I hadn’t worked with Greenwillow before, but I had met Martha Mihalick and Sylvia Le Floc’h years ago, and thought it would be really great to work with them one day. I’m not necessarily known for books that are about kids, but I think the sensitivity in my animal books is something Martha picked up on. I have a more literary bent, and they thought the story would be something I would really take to.

It was a really different manuscript than what had come across my desk before and I was intrigued with the challenge. There was all this subtlety in the storytelling that left room for me to add to this soft gentle exploration that felt very childlike. It didn’t have one storyline, it had this meandering quality; the child thinks, “I could do and this and this.” And it felt very special.

Did you and Seth collaborate or talk during the process?

I had never met Seth and didn’t know who he was—I got the backstory that he was an agent and a writer. At a certain point in the process Seth and I started following each other on Instagram, which is like waving across the room at each other. But I think unless there’s a reason, you give yourself a safe distance from the author out of respect for the process. I did reach out to Seth for some information, and we talked a teeny bit during the process—and we were both, “Is this OK?” [Laughs] Then we struck up a friendship as the project was wrapping up.

There are Easter eggs that have to do with his family or his books. In one of the story lines, as the child is talking about prank-calling an uncle on the phone and drawing the uncle with crayons, the drawing is actually Seth, back when he had a beard.

Seth’s story was based in real life. Did you draw from your own life as well?

When I started working on the illustrations, it was deep in pandemic lockdown. I had a conversation with Martha about trying to create a character that could be read as boy or girl and to have a child that was of maybe mixed-race ethnicity—a child who could have universal connection to more kids. We couldn’t go anywhere and do anything, so it was natural to use my son Baxter for inspiration—he was five and a half at the time. He’s a very imaginative, sweet, and special child, and he has curly hair, and since I saw him all the time, I had him model for positions and gestures. I’d say, “Let’s go out in the yard and dig” and I’d take pictures. It’s great to have a built-in model who works for cookies. I think that’s something, for him to look back and say, “Wow, my mom put me in a book during the global pandemic!”

I didn’t want it to look exactly like him, but he knows it’s based on him. He actually thinks that having his things in the book is more interesting—to see his little stuffy [a plush dog] on the cover. The curtains in the bedroom are his curtains; he’s got a stuffed alligator that appears in the book, a piggy bank that’s a whale. For me, drawing those things with a personal connection was an important part of my process. I used the stuff in his room as visual reference, but it also made the book more fun—it made me feel like I was connecting my internal world at that moment to the outside world.

Each storyline is assigned a different color, but what’s especially interesting is how you divide up the pages—it’s not just four quadrants page after page. How did you make those decisions?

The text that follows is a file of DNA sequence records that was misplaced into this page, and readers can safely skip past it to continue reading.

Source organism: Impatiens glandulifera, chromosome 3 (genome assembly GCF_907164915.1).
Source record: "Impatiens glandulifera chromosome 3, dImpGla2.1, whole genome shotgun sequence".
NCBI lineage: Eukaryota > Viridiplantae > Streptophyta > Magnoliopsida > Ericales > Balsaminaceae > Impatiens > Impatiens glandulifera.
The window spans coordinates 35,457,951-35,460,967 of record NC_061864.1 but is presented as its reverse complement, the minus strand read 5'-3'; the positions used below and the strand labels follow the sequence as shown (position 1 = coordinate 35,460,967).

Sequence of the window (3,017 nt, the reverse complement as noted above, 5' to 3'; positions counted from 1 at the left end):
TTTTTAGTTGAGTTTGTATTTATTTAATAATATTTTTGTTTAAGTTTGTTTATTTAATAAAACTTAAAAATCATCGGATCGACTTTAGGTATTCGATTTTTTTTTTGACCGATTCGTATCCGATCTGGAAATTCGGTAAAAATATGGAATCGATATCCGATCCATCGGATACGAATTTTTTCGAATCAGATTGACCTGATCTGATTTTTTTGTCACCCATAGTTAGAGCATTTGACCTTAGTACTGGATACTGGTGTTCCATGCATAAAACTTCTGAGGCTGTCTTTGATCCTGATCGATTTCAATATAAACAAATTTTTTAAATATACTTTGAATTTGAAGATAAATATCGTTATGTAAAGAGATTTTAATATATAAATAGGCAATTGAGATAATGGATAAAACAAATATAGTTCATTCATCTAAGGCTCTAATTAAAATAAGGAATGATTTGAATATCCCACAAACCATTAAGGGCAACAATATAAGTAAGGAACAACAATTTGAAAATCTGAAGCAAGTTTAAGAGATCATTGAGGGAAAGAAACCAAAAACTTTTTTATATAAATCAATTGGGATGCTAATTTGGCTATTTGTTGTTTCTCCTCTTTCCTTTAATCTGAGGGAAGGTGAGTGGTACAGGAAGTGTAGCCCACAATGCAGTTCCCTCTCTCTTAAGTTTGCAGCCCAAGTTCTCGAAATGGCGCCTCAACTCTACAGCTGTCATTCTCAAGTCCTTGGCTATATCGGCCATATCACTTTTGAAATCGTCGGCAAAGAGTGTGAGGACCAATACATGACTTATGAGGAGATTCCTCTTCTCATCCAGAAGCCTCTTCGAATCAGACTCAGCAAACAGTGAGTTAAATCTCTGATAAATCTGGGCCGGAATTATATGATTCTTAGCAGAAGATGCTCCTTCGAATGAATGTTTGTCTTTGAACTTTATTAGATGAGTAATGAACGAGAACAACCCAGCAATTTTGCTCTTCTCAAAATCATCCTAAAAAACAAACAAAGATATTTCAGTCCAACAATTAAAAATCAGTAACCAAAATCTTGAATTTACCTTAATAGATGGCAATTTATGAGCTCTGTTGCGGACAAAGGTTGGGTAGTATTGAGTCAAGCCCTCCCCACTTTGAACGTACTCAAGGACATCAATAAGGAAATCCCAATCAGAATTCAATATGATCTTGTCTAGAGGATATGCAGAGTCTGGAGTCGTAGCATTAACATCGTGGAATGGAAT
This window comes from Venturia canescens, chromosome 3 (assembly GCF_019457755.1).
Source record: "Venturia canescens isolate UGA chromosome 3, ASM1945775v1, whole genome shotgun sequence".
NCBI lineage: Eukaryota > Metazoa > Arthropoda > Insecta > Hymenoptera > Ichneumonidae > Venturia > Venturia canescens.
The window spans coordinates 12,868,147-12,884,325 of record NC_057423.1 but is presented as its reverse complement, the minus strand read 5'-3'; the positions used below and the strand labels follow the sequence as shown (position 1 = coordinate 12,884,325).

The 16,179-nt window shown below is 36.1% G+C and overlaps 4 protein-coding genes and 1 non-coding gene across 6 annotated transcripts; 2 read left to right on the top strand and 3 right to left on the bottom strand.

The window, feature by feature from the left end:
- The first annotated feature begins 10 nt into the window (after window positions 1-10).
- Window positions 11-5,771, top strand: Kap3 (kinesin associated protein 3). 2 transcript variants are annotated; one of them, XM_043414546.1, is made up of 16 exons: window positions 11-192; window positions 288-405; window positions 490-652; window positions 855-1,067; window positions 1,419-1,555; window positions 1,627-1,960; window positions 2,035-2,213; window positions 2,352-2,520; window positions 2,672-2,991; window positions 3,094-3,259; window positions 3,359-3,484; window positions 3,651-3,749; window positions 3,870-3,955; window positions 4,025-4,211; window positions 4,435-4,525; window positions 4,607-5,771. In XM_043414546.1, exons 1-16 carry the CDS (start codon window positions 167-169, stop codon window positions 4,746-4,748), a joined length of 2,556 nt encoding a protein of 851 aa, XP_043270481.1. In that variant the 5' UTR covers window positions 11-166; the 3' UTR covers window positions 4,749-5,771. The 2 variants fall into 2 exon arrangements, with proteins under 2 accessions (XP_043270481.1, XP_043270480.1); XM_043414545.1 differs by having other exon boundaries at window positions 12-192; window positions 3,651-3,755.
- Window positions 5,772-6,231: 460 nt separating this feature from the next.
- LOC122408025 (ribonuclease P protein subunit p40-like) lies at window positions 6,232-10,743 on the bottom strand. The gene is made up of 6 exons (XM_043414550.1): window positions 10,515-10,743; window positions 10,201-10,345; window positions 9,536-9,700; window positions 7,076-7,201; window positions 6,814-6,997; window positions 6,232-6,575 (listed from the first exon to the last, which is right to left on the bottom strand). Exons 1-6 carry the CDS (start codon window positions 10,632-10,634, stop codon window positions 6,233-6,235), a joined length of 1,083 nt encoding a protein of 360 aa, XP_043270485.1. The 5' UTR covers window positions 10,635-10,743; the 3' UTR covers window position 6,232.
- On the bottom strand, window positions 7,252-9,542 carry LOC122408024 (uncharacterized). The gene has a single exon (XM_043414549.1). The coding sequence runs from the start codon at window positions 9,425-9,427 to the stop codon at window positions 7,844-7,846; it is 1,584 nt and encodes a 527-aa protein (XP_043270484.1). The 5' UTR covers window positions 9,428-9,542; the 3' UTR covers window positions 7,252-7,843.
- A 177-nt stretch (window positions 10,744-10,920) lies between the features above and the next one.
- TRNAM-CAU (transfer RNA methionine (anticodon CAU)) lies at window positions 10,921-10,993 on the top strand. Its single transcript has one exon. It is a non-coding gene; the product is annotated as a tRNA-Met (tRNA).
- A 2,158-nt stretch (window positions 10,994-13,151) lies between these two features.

While there were some art notes in the actual manuscript, it was really up to the illustrator to decide how to work it out. Immediately I knew that these four storylines, the way they were presented, had to keep changing—it’s important to give readers a reason why they’re turning the page, to pull them through the book. So I asked myself, “What are the different ways to cut up the page into four different parts, but to do it in a way that the action is still in similar spots so you eye knows where to look?” That was a very fun challenge.

You’ve often worked as a solo author-illustrator. Can you talk about how your process changes with a co-creator?

I try to stay really open to what could come my way and what could give me an opportunity to push myself and grow as an artist in very different ways—before When I Wake Up, I hadn’t done a lot of human figurative work. When I create a story, I have a world in my head from the get-go and I get lost in that. My reference points are my own. Someone else brings up different reference points to play with. I When I Wake Up encouraged a new train of thought.

And there is a little bit of freedom when you’re leaning into one side of the process. When I’m just writing or just illustrating, I’m putting in a very different energy. There’s less control when you’re in someone else’s world, and that takes you to different places.

What’s next for you?

I have a really wonderful picture book coming out next April that Kate Hoefler wrote, called Courage Hats, about a little girl and a bear who meet on a train, and they have a fun, creative way to bridge the gap between them.

I’m illustrating the next picture book that I’ve written: it’s called Maurice and it’s about a dog in Paris who plays the accordion. It’s very different and very French in that it’s about finding your passions.

And I’m collaborating with my husband, Aaron Bagley, on something I’m writing and he’s illustrating. That’s all I can say at the moment. I’m doing a lot of writing. I’m used to doing both writing and illustration, or doing illustration, so this is my big opportunity to focus on the writing part.

When I Wake Up by Seth Fishman, illus. by Jessixa Bagley. Greenwillow, $17.99 Dec. 14 ISBN 978-0-06-245580-2